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how to start saving
Budgeting and Savings

How to start saving money

Ever saw an expensive limited-time-only watch on sale but didn’t have some extra side cash saved up to buy it? Or have you ever considered getting or doing that really special thing in your life which you want to be saving for but could never really get started? Having some money saved up is what gives you the means to get ahead in situations and making the most out of them, whether it’s buying your favorite footwear, completing your degree, retiring, investing or starting a new business.

The best time to have saved all that money was really 20 years ago, but the next best time to start saving is right now. Here’s how you can get started.

Strike out your loans

The first thing you should do is to control your external borrowings like credit cards, store gift cards etc. and bring them down significantly because you don’t want to be paying more on your loan’s interest than the interest you can earn on the money saved.

Start small

Fewer dollars saved up in an even smaller time frame still count if you can get to accumulate them regularly. 3 dollars every day for a year amount to more than a thousand dollars, so be regular. Never hesitate to make small donations to yourself, because each and every penny counts. The extra 5 or 10 dollars you end up spending thinking that you might never miss them really count a lot in the end.

Keep savings secluded from expenses

Always keep your saved up money separate from the money you are likely to spend in a short while like in a bank or a purse. Make a small deposit box, keep it in your room, and try to feed it every day.

Earn capital interest on the accumulated amount

Don’t forget about the interest, it’s on your side! If you’re really adamant on saving and can control yourself from spending your saved up cash, open an account with your bank and earn interest on your savings. To still keep spending and savings money separate, consider running a second bank account to cater for your expenses.

Build yourselves a comfort zone

It’s really helpful to set aside a reserve fund to deal with an emergency with enough money to cover your daily expenses for at least three months, as a rule of thumb. This means that if your average monthly spending on expenditures is, say, $2,000, then you should save at least $6,000 in case of an emergency.

Use a standing order bank option

A standing order is very useful banking option in which you allow your bank to transfer a given amount of money at regular intervals from one of your accounts where you deposit your income, to another where you keep your savings. This will allow you to grow your savings account each month and transform into a hefty fund in no time.

Set up realistic saving goals and achieve them

Know your motives for saving along with the amount you want to save each month to get to your target and keep all this in writing with yourself. Set regular intervals and aim to reach a specific amount in that time frame.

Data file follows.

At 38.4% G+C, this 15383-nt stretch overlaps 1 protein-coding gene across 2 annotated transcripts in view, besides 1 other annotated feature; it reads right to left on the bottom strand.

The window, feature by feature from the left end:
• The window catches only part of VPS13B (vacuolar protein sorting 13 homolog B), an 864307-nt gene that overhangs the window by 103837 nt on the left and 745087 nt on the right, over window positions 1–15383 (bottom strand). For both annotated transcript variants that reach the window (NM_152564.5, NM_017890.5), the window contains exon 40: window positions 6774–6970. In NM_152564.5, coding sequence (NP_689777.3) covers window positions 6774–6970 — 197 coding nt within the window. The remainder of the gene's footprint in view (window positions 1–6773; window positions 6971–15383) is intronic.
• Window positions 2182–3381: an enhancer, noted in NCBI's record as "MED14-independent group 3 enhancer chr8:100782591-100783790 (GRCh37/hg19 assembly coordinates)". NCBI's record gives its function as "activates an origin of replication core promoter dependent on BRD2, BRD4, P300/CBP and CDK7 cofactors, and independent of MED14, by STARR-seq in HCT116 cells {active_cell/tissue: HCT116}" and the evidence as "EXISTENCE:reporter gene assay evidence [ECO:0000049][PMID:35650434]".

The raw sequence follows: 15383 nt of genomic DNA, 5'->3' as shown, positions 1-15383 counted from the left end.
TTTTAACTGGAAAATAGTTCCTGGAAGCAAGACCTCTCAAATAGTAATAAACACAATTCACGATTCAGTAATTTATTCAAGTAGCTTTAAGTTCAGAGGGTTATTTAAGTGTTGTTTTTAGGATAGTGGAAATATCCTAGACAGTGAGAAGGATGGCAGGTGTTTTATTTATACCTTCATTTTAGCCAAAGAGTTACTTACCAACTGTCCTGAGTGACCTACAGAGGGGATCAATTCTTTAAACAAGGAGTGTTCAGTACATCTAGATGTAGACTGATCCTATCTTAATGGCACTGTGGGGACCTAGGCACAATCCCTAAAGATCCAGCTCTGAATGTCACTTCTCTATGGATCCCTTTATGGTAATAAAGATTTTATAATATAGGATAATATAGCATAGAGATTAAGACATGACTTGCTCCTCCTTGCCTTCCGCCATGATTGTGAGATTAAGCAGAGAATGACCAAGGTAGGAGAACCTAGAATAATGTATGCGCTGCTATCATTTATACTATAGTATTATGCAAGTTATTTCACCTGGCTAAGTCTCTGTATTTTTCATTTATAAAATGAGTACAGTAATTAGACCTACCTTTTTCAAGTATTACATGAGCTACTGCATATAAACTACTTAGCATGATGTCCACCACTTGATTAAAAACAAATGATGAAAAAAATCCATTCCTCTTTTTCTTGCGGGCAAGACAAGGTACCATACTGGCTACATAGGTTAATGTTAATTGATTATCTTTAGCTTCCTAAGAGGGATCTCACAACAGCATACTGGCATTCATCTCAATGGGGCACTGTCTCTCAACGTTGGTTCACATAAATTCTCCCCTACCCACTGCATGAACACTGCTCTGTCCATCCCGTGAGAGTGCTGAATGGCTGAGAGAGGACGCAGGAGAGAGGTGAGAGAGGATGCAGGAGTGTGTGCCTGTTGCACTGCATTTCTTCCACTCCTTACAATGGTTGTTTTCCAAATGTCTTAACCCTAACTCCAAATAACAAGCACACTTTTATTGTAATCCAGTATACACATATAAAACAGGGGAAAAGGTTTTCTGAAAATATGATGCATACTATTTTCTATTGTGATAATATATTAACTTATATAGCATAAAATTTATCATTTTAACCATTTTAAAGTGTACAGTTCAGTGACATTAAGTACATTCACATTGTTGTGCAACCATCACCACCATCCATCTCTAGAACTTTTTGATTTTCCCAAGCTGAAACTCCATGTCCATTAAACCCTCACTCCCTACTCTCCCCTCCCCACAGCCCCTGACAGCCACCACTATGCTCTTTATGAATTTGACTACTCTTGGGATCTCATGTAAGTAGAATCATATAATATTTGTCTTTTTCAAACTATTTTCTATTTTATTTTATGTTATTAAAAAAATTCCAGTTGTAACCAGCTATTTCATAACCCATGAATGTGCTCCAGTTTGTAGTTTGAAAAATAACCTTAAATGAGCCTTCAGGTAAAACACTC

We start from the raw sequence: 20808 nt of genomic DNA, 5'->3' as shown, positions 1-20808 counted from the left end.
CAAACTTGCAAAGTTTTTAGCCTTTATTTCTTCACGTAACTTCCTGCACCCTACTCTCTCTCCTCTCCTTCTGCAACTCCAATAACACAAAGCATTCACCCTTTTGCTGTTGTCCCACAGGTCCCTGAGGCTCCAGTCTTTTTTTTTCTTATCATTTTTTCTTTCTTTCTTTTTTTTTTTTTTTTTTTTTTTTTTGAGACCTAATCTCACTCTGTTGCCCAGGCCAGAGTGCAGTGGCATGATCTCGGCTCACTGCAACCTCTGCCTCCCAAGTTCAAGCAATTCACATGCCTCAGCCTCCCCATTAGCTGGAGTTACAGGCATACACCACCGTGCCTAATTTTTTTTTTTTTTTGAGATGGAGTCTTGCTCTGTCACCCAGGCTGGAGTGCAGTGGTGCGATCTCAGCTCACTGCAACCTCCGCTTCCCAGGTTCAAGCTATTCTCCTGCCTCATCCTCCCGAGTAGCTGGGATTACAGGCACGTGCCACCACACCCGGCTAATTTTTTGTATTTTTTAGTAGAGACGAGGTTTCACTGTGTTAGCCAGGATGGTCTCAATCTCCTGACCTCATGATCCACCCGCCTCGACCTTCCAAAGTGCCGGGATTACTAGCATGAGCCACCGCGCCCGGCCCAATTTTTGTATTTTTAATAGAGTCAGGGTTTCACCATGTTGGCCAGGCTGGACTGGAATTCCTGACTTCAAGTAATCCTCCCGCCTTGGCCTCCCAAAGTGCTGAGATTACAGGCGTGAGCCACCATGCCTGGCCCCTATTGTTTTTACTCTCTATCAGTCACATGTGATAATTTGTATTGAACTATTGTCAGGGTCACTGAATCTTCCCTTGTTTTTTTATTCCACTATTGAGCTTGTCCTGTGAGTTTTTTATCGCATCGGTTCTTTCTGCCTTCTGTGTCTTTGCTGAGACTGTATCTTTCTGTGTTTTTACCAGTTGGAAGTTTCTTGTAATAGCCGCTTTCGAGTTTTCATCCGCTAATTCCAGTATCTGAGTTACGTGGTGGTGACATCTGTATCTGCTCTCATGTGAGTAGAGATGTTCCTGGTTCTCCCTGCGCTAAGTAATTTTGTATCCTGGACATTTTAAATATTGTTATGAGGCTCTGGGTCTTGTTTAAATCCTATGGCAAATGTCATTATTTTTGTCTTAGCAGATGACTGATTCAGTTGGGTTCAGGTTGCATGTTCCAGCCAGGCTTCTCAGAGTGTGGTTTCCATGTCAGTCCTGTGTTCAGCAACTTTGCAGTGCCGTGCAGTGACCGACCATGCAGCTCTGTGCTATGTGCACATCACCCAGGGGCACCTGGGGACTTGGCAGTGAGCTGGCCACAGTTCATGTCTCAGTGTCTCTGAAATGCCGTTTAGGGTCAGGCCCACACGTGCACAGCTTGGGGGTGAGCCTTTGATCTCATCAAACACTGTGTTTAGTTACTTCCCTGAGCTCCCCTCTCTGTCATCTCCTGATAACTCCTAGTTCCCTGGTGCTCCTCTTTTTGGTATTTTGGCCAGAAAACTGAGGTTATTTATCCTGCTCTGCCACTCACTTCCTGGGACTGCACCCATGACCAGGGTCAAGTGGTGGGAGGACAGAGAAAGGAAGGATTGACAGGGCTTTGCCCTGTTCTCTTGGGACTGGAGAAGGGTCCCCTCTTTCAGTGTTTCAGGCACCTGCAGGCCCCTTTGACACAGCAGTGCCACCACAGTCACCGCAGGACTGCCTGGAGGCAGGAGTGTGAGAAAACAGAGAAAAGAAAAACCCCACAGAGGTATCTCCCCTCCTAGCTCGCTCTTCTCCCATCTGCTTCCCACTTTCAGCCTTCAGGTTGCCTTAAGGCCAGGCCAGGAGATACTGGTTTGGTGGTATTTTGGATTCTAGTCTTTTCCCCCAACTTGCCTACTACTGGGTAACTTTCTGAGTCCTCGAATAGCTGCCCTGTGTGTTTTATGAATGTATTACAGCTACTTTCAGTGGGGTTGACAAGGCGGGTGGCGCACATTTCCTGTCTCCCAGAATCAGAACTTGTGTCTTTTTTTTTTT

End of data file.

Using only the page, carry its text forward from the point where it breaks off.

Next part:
Automate your savings

There are several tools out there that can help you save money automatically. You can schedule it to come out of your checking account to your savings account on a specified day every month or every week. There are a number of apps you can use to help you save money, and Acorns is the one I, personally, use. I’ve been using Acorns for several years now because it rounds up my purchases and add the change to a savings account. Spare-change savings platform with cash back rewards, and more. If you want to use Acorns you can try it by clicking here.


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Dr. Paul Etienne is a financial and business consultant in Orlando, FL. Paul holds a Bachelor of Science degree, an MBA and a Doctorate in Business Administration with a concentration in Finance. He has worked for large, well-known financial firms throughout his career. Paul and his wife Vanessa share their home inCentral Florida with one extraordinary daughter named Delaney and a wonderful son named Vansley. Paul brings his longstanding experience and vast knowledge of the financial sector to his audience through his book, podcast, training courses and blogs, in which he aims to help as many people as possible with a wide variety of financial advice. He also blogs regularly on www.madbu.comon subjects ranging from personal finance, debt, budgeting, real estate investing, mortgages and retirement and more. In his free time, Paul likes to play the guitar and code, investing in real estate and helping others to become more aware of their finances. He is a lifelong student of all things and is always learning about new ideas.The future, as far as Dr. Paul is concerned, will see him helping more and more people to learn about managing their personal finance and assets, so that they can remain financially secure with the help oh his book and his budgeting app MadbuMax.